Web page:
Rescuing Asia’s Endangered Moon Bears

  • Jill Robinson at Animals Asia's Hong Kong office standing next to a picture of Jasper, a rescued moon bear.

    Jill Robinson at Animals Asia's Hong Kong office standing next to a picture of Jasper, a rescued moon bear.

  • A rescued bear plays in an animal sanctuary. Photo by Peter Yuen

    A rescued bear plays in an animal sanctuary. Photo by Peter Yuen

  • Caged animals rescued from a bile farm. Photo by Peter Yuen

    Caged animals rescued from a bile farm. Photo by Peter Yuen

  • Bears Misty and Rain play in a bubble bath.

    Bears Misty and Rain play in a bubble bath.

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Dedicated to saving the continent’s endangered bears from the agony of bile farms, Animals Asia is driven by the passion of founder Jill Robinson, as visits to its two rescue centers attest

By Deirdre Moss

It was feeding time at the Vietnam Bear Rescue Centre in Tam Dao National Park, and its two new residents, Misty and Rain, were cavorting animatedly in an enclosure below me. As I watched the two Asiatic black bear cubs eat and play, I could sense their personalities, not unlike observing the quirks of a newly adopted pet. However, these young animals’ futures were far from those of household darlings. In fact, it was amazing I was watching them at all, as they had only narrowly escaped dark and painful futures as victims of bile farming.

Outside the enclosure, Jill Robinson, a petite British blonde, looked on with the joy of a proud mom. Robinson is the founder and CEO of the Animals Asia Foundation, a nonprofit organization devoted to ending bear-bile farming and improving animal welfare in China and Vietnam. Since she began the organization in 1998, it has rescued more than 400 bears from farms and rehabilitated them at its two sanctuaries in Chengdu, China, and in the mountains of north Vietnam at Tam Dao.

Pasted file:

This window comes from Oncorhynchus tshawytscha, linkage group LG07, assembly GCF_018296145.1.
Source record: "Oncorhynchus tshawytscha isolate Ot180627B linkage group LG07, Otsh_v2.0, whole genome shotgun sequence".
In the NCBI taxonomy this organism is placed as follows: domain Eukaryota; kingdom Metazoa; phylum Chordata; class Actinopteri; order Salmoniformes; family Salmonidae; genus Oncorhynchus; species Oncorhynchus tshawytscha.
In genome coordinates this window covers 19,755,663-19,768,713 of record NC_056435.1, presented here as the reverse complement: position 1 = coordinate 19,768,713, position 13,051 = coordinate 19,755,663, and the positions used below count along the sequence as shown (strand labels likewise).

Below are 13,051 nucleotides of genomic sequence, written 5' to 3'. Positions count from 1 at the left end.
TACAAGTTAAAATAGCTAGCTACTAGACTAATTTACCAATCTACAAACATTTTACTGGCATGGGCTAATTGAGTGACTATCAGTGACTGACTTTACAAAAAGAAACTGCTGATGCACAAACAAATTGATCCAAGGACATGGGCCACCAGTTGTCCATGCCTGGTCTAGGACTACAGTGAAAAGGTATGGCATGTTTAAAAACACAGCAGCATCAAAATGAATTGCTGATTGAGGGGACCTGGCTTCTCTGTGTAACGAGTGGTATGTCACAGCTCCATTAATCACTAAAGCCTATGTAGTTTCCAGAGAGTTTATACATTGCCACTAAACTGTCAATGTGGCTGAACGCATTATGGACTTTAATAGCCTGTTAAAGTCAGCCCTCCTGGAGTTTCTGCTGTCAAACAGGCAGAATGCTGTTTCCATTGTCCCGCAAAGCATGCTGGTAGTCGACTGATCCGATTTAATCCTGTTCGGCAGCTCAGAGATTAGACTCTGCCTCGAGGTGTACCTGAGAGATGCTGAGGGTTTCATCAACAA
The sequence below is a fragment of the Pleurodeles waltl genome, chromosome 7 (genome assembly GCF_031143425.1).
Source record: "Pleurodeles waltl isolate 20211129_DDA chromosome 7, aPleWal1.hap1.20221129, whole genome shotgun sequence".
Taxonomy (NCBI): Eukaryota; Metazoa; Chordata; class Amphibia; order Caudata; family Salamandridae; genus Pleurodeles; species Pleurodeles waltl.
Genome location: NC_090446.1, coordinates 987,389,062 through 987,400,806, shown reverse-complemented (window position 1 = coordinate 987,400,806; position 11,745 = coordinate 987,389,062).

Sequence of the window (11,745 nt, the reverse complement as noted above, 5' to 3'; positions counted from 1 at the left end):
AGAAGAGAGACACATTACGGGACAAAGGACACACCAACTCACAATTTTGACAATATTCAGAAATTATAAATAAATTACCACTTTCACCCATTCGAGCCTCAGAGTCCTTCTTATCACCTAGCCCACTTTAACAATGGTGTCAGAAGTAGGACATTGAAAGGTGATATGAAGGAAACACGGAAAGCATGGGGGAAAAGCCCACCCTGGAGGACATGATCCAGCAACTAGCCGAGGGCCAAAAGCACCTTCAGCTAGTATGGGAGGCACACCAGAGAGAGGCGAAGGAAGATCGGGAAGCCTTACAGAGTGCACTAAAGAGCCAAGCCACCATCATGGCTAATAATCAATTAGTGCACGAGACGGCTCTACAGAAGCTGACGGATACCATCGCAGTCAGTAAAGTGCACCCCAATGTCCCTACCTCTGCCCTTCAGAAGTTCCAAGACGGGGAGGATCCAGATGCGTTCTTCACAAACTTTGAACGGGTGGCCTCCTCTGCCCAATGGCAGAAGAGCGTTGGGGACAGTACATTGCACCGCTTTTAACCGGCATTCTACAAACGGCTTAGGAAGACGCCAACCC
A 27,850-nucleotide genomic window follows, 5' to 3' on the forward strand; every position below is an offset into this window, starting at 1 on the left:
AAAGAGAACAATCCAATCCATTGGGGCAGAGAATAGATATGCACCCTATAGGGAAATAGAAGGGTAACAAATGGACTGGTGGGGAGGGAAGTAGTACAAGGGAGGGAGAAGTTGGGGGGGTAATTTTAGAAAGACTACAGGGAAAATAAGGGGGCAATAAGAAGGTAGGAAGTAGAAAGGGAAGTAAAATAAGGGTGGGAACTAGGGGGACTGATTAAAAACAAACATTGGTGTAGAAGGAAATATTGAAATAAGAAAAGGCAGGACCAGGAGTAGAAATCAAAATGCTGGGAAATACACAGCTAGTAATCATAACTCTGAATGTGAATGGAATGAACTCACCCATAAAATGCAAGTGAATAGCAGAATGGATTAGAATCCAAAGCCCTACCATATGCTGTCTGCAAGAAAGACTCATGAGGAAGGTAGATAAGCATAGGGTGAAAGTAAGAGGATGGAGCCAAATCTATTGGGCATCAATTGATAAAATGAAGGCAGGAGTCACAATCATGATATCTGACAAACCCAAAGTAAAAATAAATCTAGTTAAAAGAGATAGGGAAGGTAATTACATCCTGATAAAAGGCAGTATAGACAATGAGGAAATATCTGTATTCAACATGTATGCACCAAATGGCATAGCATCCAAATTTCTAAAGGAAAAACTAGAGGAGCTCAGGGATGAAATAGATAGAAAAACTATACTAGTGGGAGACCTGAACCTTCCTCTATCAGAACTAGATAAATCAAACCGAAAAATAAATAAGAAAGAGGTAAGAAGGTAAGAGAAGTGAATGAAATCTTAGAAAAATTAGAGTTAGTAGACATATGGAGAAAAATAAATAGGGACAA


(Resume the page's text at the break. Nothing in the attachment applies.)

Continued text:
A fundamental ingredient in traditional Chinese medicine, bear bile has a high concentration of ursodeoxycholic acid, which is produced by the liver and stored in the animal’s gallbladder to help break down fat in the diet. Despite the availability of synthetic versions, Asian pharmaceutical companies still use it as a remedy for ailments ranging from hangovers to cancer, and its prized status has led to an industry of bile farmers capturing, caging, and torturing bears—primarily Asiatic black bears, which are commonly known as moon bears for their yellow crescent-shaped chest markings—in order to obtain it. The animals are often kept in captivity for decades with abdominal wounds kept permanently open for easiest access to the bile, which is extracted in a process known as “milking.” A kilogram can sell for up to US$24,000.

The acid is so potent that only a fraction of what’s farmed is used medicinally, and the surplus is cast into commodities such as tooth- paste and eye drops. Nevertheless, Animals Asia estimates that more than 10,000 bears are kept on bile farms in China and an additional 2,400 in Vietnam. But while numerous activist groups have targeted the conservation of other endangered animals such as rhinos, tigers, and elephants, bear-bile farming long lacked adequate attention, an oft-overlooked niche in the vast landscape of animal welfare.

A profound encounter initially turned Robinson to the issue in 1993. Then working for the International Fund for Animal Welfare, she went on an undercover visit to a moon bear farm in southern China. Posing as a tourist, Robinson saw bears with gaping wounds cramped into rusty cages. As she was walking through the dungeon-like setting, one of the animals extended a paw through its bars as if begging for help, completely devoid of any beastly intentions. Robinson reciprocated by squeezing the paw gently, moved by the sadness in the bear’s eyes. The encounter changed Robinson’s life and, as a result, the lives of hundreds of moon bears.

I first met Robinson in 2001 at the inaugural Asia for Animals Conference in Manila, as I was then executive director of the SPCA in Singapore. Immediately drawn to one another by our shared calling to protect animals, we swapped T-shirts from our organizations and afterward kept in touch.

Fast forward a decade, and I finally found myself at her center in Chengdu. Nothing could have prepared me for my visit. I watched the rescued bears frolic in the dens and sun-drenched enclosures, many designed to mimic their natural habitats, and I felt like it was a dream. Bear toys, such as hammocks and riffs on jungle gyms, scattered the property to help residents rehabilitate their paws and limbs, often damaged from years spent clawing at metal bars. Formerly starving and dehydrated in cages too small for them to stand, now monitored and cared for by trained staffs of local citizens, these bears were finally enjoying the freedom, health, and safety they deserved.

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